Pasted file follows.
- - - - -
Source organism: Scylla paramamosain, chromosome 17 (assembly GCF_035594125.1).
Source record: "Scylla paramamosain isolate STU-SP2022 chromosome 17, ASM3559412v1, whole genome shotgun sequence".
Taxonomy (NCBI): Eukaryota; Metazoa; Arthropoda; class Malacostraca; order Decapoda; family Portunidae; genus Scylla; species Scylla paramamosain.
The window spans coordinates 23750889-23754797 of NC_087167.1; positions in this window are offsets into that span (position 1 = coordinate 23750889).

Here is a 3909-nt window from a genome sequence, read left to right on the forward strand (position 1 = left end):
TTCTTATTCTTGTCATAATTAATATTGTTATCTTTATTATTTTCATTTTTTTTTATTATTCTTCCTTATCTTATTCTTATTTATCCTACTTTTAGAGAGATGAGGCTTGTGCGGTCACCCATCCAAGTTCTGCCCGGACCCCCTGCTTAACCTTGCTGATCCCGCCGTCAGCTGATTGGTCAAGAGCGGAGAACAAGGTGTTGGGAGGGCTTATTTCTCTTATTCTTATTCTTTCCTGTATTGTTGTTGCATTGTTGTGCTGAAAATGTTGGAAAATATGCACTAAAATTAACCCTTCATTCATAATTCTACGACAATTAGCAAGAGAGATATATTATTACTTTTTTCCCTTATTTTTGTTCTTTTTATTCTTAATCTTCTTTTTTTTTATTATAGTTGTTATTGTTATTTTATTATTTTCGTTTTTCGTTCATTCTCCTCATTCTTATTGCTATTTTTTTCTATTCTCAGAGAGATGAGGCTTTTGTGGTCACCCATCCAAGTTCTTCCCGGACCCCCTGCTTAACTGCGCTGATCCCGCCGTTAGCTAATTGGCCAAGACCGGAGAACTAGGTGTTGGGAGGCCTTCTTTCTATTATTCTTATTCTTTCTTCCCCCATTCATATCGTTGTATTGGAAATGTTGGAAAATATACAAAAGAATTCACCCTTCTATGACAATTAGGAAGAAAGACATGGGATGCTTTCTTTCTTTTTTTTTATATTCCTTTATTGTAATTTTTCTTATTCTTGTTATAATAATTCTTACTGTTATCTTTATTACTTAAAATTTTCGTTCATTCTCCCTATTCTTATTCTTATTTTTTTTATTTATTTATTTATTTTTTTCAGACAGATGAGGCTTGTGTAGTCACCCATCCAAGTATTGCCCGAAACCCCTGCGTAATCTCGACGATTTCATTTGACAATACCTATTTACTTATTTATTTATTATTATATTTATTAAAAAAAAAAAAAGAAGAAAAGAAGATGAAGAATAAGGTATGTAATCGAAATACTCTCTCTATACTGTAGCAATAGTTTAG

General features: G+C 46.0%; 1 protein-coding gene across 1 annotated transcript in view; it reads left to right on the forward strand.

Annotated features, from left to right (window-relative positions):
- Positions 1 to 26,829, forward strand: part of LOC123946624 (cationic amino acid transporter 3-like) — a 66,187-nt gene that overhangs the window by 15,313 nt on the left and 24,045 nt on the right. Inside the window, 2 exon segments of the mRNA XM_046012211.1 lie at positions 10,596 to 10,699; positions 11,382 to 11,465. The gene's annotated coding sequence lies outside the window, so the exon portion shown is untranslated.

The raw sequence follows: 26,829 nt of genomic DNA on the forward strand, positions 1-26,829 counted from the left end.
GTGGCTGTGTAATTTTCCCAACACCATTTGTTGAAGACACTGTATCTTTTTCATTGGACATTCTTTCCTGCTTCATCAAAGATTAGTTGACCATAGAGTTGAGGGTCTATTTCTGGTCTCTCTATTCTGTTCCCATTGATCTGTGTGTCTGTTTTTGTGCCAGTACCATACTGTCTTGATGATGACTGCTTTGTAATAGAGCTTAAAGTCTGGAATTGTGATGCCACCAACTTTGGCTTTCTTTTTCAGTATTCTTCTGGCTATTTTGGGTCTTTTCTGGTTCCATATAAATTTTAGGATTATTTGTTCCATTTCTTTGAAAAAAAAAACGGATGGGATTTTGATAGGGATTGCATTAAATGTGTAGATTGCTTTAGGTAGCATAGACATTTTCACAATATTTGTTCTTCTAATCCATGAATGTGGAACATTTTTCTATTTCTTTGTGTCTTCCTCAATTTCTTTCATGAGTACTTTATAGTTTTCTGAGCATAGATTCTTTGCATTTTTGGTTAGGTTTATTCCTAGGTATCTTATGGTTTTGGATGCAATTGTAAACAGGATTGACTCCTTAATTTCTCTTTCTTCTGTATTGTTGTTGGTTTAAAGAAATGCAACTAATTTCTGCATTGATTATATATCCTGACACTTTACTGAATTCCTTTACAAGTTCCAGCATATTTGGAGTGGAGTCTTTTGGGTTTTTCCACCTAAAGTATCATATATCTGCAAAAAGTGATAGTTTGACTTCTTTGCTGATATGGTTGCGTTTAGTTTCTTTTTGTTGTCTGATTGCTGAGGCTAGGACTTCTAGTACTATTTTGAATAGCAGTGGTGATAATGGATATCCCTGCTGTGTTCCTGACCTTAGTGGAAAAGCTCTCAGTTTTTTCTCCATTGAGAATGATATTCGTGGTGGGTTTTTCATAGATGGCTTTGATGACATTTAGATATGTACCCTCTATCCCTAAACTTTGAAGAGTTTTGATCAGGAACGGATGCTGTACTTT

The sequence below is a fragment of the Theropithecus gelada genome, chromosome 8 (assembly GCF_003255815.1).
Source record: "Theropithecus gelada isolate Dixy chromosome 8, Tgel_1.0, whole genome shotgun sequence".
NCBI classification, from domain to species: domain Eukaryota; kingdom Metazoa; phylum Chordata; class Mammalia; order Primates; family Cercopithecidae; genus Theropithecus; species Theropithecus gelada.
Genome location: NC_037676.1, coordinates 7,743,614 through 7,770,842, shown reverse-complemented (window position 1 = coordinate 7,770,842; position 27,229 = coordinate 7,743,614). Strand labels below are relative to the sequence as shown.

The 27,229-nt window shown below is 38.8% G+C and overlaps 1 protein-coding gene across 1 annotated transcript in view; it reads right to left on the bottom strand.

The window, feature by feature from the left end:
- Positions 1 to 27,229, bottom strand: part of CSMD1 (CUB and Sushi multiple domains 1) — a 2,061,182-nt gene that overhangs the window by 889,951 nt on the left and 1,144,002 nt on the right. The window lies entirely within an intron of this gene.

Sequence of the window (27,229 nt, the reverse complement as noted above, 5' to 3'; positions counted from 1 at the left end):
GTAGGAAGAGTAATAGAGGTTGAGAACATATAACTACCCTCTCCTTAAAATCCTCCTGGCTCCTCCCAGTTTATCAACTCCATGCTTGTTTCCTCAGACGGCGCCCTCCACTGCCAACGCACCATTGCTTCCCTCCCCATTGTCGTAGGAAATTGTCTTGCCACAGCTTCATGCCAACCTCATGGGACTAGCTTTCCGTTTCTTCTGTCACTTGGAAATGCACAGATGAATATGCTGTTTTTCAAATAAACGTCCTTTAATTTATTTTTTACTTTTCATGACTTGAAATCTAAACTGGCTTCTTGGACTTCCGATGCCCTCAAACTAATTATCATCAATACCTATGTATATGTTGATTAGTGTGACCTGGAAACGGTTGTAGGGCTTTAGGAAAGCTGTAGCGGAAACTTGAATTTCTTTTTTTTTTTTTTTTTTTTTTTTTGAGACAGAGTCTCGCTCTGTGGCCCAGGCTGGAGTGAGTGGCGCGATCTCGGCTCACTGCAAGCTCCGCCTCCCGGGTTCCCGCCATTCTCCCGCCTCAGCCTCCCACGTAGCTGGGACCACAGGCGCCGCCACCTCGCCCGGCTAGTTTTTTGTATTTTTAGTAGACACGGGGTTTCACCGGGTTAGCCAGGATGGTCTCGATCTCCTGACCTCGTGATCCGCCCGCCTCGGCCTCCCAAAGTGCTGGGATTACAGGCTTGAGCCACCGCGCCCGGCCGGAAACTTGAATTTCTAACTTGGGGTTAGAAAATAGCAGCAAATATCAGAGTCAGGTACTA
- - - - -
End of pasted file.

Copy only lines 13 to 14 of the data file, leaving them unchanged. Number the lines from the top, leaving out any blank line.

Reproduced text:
Source record: "Theropithecus gelada isolate Dixy chromosome 8, Tgel_1.0, whole genome shotgun sequence".
NCBI classification, from domain to species: domain Eukaryota; kingdom Metazoa; phylum Chordata; class Mammalia; order Primates; family Cercopithecidae; genus Theropithecus; species Theropithecus gelada.